January 29, 2009

Name: Zachary Scott-Singley
Posting date: 1/29/09
Returned from: Iraq
Milblog url: A Soldier's Thoughts

In my head are swirling memories and thoughts, things that I cover up with my charisma and my freakishly large ego. People look at me and figure I am an asshole or someone who is amazing to hang out with. Little do they know that in my head I harbor secrets that scare even me, the keeper of them. Secrets about how I feel about myself, secrets about what kind of person I see in the mirror when I open my eyes and actually look at myself.

Go ahead all of you who have read my blog and decided that I am someone you'd like to meet, tell me how wrong I am, or how I'm a good person, but you are not me, you don't really know what is in my head or what my eyes have seen. I write and tell you of the things I have done, of the death I have born witness to and of the death I have caused. I feel no shame for my actions, regret for some, but shame? No. For that I may burn in hell, and perhaps I deserve to, but fuck anyone who dares judge me.

When I look in the mirror I see the cold dark eyes that I use to mask my thoughts, or at other times I see those warm friendly eyes that belong to a handsome man who is a good father and a good provider. Regardless of those eyes, I know what lies behind them. Maybe I look at my eyes to make sure that they are opaque, that none of you (those who know me, or those who read my writing) will ever see even a glimpse of what lies behind them. I do not like looking into my eyes. It makes me sad to see what is behind them. I pull my sleight of hand with those in my life so that they are focusing on the carefree unembarrassed fun individual I bring to them, as opposed to the monster or the hurt soul with all of its cracks and wounds. A soul that is amazing to me because of the fact that it is even there at all.

My soul. My inner being, that is so flawed that I don't even know what to say. I can tell you all of this because I still do not let on as to what is behind my eyes. I merely tell you the symptom of it all. My soul, it was once some marble statue created by God to be a beautiful form of man. What I have now is a cracked thing whose glory has long since passed. An unpolished broken and deformed version of what you have inside of yourself.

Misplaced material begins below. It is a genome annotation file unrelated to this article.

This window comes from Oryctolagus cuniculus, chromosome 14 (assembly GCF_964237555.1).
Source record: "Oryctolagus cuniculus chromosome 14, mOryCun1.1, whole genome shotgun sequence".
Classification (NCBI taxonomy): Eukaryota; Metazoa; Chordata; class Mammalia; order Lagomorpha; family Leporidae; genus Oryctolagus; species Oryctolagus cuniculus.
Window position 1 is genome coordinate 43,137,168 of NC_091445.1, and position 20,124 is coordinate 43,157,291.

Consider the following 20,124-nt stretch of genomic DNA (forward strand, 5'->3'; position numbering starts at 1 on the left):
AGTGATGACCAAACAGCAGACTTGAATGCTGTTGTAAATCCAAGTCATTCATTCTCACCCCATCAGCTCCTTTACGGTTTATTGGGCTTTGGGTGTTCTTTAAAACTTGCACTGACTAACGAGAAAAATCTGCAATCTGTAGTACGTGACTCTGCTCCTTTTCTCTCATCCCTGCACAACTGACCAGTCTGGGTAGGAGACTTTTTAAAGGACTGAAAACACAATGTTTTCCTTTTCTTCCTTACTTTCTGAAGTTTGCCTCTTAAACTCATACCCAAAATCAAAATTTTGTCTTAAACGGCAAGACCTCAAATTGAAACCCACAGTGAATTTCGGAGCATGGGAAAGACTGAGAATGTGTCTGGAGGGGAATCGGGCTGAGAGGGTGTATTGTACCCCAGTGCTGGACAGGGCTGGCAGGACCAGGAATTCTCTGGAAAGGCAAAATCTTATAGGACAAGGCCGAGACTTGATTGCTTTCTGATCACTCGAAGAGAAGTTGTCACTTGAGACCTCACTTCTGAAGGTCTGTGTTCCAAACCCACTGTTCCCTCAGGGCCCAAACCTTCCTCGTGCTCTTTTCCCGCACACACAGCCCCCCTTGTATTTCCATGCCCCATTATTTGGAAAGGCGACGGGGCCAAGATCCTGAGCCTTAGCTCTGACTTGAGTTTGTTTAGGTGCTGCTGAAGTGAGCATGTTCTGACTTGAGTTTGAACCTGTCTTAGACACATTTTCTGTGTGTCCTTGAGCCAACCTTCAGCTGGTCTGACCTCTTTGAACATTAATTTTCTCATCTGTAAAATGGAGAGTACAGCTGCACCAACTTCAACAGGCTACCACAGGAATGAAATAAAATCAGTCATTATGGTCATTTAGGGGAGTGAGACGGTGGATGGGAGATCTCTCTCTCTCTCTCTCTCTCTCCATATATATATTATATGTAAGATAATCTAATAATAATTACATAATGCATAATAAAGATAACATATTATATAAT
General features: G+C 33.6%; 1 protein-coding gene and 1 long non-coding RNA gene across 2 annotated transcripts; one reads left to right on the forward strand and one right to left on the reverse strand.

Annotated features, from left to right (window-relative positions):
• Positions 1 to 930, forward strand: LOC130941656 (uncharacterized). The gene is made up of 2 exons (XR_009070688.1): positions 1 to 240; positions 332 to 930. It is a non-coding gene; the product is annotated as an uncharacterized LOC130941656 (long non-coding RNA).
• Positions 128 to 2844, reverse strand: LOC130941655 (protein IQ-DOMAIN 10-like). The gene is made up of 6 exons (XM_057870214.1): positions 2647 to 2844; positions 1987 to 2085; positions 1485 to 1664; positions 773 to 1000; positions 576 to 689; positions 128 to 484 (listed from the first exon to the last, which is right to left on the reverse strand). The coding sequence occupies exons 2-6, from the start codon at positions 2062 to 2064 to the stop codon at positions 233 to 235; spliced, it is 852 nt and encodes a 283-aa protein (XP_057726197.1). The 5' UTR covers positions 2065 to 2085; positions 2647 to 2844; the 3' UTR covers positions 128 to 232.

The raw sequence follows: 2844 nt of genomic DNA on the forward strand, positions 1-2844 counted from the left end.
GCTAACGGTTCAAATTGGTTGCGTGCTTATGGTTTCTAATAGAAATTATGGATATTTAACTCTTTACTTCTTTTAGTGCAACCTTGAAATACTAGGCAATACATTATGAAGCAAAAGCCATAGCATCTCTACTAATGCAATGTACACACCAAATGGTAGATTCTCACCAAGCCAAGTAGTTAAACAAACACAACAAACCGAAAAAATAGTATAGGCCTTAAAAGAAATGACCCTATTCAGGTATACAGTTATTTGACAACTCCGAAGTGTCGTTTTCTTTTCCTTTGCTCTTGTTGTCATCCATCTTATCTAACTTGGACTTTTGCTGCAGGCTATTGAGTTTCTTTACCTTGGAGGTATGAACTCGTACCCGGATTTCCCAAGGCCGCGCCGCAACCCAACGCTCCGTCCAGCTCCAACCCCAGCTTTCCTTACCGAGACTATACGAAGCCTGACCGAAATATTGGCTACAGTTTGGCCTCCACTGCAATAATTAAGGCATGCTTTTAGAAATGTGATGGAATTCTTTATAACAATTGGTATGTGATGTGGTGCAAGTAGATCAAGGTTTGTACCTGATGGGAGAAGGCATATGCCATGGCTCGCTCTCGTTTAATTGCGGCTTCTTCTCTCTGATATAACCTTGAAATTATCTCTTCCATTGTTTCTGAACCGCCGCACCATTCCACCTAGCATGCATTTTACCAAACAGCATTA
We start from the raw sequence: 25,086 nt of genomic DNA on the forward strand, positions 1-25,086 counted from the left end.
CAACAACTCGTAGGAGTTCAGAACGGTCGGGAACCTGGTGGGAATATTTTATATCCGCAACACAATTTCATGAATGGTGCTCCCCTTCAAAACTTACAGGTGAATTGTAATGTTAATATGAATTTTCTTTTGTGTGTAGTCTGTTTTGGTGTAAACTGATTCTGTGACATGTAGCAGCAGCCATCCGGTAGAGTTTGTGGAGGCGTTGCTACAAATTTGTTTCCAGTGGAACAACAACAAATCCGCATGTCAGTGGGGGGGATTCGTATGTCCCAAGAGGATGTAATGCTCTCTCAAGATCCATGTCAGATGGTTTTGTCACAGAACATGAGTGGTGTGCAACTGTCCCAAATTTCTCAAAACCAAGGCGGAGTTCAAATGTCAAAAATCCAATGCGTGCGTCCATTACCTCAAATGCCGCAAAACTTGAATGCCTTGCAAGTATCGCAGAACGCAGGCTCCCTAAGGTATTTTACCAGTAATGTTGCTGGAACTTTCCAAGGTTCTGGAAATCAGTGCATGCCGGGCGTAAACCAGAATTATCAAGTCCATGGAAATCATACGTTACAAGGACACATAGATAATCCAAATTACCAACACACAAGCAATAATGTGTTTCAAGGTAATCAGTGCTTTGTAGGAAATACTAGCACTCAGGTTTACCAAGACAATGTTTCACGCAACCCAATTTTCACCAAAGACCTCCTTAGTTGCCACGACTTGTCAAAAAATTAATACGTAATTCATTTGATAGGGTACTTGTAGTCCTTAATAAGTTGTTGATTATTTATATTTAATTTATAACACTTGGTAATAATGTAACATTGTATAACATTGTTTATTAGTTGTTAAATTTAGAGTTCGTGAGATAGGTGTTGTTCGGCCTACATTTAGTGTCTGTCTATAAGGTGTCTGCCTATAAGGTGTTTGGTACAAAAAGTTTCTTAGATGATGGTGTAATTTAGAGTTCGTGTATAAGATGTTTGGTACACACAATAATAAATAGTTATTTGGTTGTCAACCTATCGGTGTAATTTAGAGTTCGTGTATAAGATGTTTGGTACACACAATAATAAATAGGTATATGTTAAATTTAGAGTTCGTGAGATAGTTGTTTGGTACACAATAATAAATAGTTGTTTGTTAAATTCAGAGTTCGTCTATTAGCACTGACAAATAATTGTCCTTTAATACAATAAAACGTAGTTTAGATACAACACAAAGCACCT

My soul is strong, yes, behind all those cracks and behind exactly how horrid it is, it still maintains its strength. It is like the scars on a shark. They were all wounds that have healed, and while the body is a disgusting mass of healed flesh the shark is more powerful because of its wounds. Each one of those brutal lacerations have taught it a lesson and it is where it's at because of them.

I am that shark. Judge me if you will, I may even deserve it, but I will always hold my head high, I will not ever let you in. As I said before, behind my eyes are things that can still make me cry, those things are only for me to see; even then they belong hidden away from all but the deepest chasms of my memory.

VIPs |

January 26, 2009

Name: RN Clara Hart
Posting date: 1/26/09
Stationed in: a civilian military hospital in the U.S.
Milblog url: www.mcneillysperspective.blogspot.com
Email: [email protected]

“Good Morning!. . . Hello? Anybody home?”  Slowly one brown eye slid open.

“Hi! My name’s Clara, I’m going to be your nurse today.” The brown eye peered out at me from underneath a headdress of gauze.

“How are ya feeling?”


“Any pain? Nausea? Dizziness?”

“No, no and no.”

“Okay then, here’s today’s plan." I rattled off a list of things to accomplish.  “You ready?”


“Huh! Well! That’s not really an option. So this is what we’re gonna do," I said with a smile.

A long-suffering sigh was the only response.

My patient, injured three years ago in Iraq, had returned for additional surgery and so, in caring for him with tasks to be completed, I forged on with the morning.